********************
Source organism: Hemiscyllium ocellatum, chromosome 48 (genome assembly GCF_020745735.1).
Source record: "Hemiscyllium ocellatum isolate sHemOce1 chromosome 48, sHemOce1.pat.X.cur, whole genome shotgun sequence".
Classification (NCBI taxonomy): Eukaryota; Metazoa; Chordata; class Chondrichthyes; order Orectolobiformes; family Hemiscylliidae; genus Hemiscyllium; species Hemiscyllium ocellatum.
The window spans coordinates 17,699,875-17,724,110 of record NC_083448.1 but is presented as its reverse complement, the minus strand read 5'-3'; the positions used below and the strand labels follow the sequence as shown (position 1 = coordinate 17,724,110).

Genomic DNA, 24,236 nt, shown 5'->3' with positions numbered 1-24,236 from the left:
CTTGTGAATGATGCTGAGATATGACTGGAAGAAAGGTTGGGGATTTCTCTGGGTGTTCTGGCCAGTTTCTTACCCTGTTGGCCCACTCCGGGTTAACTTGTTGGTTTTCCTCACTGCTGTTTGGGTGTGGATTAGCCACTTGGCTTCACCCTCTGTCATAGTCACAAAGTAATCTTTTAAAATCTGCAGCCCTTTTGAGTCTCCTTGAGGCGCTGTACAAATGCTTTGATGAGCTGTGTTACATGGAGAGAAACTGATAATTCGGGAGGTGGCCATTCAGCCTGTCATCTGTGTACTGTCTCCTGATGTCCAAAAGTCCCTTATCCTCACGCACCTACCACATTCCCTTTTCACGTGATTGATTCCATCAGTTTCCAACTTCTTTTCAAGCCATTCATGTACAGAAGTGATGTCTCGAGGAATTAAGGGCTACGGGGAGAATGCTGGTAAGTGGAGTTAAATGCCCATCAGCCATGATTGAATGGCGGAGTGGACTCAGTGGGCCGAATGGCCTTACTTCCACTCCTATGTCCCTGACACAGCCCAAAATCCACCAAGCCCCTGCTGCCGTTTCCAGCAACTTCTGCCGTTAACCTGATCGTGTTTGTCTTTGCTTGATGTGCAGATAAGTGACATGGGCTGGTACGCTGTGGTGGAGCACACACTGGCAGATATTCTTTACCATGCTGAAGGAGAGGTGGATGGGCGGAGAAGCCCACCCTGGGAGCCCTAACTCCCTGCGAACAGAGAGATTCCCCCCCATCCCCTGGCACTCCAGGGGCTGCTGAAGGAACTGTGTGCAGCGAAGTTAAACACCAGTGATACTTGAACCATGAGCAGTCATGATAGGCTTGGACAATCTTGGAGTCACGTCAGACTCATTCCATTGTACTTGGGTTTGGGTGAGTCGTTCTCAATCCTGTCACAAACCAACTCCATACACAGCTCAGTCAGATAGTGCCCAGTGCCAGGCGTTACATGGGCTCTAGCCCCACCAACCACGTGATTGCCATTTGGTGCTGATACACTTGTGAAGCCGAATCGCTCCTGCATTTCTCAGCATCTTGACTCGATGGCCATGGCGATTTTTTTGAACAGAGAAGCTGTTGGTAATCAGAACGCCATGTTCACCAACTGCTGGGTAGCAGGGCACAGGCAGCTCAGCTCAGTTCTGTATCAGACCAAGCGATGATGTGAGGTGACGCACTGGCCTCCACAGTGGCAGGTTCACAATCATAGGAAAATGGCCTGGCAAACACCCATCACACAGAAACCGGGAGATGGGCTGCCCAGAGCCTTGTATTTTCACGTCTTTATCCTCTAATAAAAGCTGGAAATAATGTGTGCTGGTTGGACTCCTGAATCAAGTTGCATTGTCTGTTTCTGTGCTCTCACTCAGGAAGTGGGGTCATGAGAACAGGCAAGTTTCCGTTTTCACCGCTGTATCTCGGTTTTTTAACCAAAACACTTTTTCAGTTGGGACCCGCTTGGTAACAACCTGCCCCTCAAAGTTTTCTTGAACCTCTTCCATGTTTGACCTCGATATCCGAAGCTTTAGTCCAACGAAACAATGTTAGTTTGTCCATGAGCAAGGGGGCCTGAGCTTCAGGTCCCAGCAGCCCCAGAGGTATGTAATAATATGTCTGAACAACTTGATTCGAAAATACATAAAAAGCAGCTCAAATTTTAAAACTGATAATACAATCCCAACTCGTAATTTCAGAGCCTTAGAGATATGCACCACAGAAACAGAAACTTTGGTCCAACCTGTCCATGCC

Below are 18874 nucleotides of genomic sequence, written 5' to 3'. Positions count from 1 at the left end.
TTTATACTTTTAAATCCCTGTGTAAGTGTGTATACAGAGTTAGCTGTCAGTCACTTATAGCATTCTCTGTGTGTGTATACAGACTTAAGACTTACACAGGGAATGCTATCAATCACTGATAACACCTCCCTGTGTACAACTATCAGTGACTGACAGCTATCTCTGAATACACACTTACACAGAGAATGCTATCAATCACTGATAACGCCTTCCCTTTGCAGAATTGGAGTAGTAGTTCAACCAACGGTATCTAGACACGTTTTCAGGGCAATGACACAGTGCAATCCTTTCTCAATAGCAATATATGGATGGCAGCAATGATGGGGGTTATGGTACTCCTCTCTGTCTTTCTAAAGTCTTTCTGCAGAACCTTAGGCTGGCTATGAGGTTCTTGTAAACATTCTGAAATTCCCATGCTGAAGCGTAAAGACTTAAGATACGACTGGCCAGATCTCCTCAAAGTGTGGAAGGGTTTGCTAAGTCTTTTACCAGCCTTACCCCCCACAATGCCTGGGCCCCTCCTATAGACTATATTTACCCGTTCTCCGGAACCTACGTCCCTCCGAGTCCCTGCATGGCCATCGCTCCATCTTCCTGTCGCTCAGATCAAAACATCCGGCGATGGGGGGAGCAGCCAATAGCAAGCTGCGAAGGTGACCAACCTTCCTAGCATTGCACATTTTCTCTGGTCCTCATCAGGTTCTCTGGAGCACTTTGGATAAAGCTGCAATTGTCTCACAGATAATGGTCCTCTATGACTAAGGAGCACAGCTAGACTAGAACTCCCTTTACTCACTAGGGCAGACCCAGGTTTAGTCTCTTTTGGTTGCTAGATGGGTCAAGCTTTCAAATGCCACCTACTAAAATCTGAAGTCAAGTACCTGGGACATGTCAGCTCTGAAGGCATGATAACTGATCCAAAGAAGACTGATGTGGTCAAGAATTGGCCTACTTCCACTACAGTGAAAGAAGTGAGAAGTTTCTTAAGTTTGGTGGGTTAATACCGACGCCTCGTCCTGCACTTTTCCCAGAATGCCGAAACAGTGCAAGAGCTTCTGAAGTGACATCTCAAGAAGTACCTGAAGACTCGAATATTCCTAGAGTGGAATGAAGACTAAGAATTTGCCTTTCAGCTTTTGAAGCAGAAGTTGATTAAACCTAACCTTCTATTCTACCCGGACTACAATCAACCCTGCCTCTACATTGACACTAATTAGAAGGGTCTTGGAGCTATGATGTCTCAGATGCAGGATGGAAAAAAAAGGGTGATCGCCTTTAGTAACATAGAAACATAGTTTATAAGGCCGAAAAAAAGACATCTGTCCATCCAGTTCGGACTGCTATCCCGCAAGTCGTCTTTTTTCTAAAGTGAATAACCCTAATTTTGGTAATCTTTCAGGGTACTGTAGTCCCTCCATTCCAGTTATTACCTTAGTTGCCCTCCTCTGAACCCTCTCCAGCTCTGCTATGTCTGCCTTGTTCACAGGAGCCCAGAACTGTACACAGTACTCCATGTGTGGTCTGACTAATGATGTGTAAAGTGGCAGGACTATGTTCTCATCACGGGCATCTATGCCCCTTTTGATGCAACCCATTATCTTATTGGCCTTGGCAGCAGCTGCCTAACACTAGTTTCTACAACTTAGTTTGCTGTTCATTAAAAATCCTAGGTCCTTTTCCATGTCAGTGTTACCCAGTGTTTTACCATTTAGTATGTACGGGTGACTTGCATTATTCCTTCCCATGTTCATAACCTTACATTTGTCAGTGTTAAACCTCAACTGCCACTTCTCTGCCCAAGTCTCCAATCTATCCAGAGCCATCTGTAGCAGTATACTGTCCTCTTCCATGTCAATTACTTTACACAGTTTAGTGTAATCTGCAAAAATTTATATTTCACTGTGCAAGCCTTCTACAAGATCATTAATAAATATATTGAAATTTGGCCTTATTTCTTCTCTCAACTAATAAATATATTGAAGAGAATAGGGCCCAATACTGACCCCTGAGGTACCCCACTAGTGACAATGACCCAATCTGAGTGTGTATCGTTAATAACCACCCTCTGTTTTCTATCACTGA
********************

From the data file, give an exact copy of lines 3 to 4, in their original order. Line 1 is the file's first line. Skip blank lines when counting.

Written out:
Classification (NCBI taxonomy): Eukaryota; Metazoa; Chordata; class Chondrichthyes; order Orectolobiformes; family Hemiscylliidae; genus Hemiscyllium; species Hemiscyllium ocellatum.
The window spans coordinates 17,699,875-17,724,110 of record NC_083448.1 but is presented as its reverse complement, the minus strand read 5'-3'; the positions used below and the strand labels follow the sequence as shown (position 1 = coordinate 17,724,110).